Talent competition has gone global. Companies of all sizes are stepping over each other to secure qualified candidates. Since these candidates are few in number and high in demand, their geographical location has become less important, especially now that technology provides the option to collaborate remotely with no loss to productivity. When diversity, equity and inclusion (DEI) need to be considered, the candidate pool has a tendency to shrink.
How can you overcome DEI issues and labour shortages without compromising on leader quality? PIXCELL offers some food for thought and possible solutions.
1. Rethink your barriers
Not so long ago, a physical place could constitute a barrier. These days, an executive can contribute just as successfully from Quebec City, Paris or Casablanca. Similarly, the idea that there are jobs that are “typically male or female” is also long gone. It is all a question of openness, adaptation and flexibility.
That said, beyond the job’s hiring criteria, what barriers have you identified? These days, are the barriers still relevant? Or are they simply feeding into certain privileges due to unconscious biases?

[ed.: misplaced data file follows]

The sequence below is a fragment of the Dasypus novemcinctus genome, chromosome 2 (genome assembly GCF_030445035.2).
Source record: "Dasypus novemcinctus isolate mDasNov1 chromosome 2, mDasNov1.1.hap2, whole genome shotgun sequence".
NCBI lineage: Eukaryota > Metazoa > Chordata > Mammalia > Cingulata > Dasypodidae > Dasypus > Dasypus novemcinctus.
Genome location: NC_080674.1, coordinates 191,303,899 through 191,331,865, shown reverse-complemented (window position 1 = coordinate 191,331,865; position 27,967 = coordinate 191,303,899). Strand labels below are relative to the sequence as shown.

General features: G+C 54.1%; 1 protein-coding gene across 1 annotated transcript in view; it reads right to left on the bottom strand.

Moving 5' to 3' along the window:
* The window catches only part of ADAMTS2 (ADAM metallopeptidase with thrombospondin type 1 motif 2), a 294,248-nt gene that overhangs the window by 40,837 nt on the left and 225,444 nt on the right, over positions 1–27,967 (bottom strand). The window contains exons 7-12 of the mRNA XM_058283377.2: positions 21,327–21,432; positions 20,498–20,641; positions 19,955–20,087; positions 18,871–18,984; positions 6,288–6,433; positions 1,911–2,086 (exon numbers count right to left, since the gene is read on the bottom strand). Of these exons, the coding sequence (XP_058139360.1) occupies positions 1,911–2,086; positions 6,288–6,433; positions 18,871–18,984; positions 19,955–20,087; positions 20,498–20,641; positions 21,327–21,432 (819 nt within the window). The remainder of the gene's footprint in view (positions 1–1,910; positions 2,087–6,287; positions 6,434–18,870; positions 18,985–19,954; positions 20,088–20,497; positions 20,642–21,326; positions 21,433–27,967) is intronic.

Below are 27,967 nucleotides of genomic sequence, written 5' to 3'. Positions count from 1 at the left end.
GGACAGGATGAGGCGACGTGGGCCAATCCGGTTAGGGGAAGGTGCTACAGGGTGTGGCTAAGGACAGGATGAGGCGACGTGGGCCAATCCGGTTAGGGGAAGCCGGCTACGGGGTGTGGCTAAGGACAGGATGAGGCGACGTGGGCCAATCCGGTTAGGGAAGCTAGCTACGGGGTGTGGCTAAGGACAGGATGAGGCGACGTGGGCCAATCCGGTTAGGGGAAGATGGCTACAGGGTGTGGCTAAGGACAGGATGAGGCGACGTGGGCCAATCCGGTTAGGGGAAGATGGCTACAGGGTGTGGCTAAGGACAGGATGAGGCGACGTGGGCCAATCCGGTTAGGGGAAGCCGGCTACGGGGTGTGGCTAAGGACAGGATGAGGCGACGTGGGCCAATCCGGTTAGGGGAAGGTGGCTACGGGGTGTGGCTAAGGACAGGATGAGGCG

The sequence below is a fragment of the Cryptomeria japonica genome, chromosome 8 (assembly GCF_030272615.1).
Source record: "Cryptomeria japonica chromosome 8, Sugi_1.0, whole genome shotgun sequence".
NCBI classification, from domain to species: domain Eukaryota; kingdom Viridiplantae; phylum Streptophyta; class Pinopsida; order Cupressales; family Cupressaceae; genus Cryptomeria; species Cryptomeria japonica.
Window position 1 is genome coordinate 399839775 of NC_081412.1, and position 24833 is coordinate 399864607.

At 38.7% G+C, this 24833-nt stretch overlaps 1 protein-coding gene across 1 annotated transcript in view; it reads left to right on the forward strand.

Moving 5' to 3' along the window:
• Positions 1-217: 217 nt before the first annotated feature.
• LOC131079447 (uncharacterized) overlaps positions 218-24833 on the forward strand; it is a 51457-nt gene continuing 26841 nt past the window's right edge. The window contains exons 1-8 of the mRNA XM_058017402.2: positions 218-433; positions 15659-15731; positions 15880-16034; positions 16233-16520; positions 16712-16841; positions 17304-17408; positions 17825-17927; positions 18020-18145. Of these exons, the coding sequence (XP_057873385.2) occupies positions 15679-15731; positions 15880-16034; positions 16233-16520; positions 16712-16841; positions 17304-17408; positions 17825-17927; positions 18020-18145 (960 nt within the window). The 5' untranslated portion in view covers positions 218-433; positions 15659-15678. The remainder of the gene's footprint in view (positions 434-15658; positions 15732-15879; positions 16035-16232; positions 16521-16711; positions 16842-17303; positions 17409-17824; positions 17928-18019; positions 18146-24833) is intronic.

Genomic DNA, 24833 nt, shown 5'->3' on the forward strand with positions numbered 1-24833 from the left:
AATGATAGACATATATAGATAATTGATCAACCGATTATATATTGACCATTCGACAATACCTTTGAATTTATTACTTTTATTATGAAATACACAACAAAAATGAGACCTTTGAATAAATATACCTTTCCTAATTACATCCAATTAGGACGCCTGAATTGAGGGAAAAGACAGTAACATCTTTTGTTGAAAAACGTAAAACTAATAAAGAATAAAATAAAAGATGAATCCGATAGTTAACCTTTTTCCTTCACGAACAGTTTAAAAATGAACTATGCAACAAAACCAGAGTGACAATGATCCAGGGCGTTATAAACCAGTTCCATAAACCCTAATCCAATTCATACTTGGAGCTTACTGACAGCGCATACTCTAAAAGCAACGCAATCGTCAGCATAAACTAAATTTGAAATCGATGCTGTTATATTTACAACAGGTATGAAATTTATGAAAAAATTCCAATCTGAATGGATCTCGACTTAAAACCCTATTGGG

2. Remove the barriers
Here are some examples of barriers and how they can be overcome:
- Language: Would a unilingual Anglophone candidate be open to learning French? You can add this to the performance evaluation criteria.
- Culture: Customs can vary from one country or continent to another. However, if a candidate from abroad has the experience and competencies required for the job, it would be an excellent opportunity to see things differently and open horizons. Particularly if your company has international targets.
- Time zone: Schedule meetings early in the morning or at the end of the day to ensure hours of productivity align around the world.
3. Think globally
If competition is worldwide, your recruitment search should be too. Rather than fighting over a slice of cake, why not set your sights on the whole dessert table?
Your headhunter will likely suggest expanding your executive search to increase your chances of attracting high-quality candidates. When recruiting, keep an open mind and go outside of your comfort zone.
In short, if you do not want to compromise on the objectives of your future leader’s role, you will need to be flexible on the rest. Your recruitment capacity and the loyalty of your next manager are at stake. A Chinese proverb says it well: “When the winds of change blow, some people build walls and others build windmills.”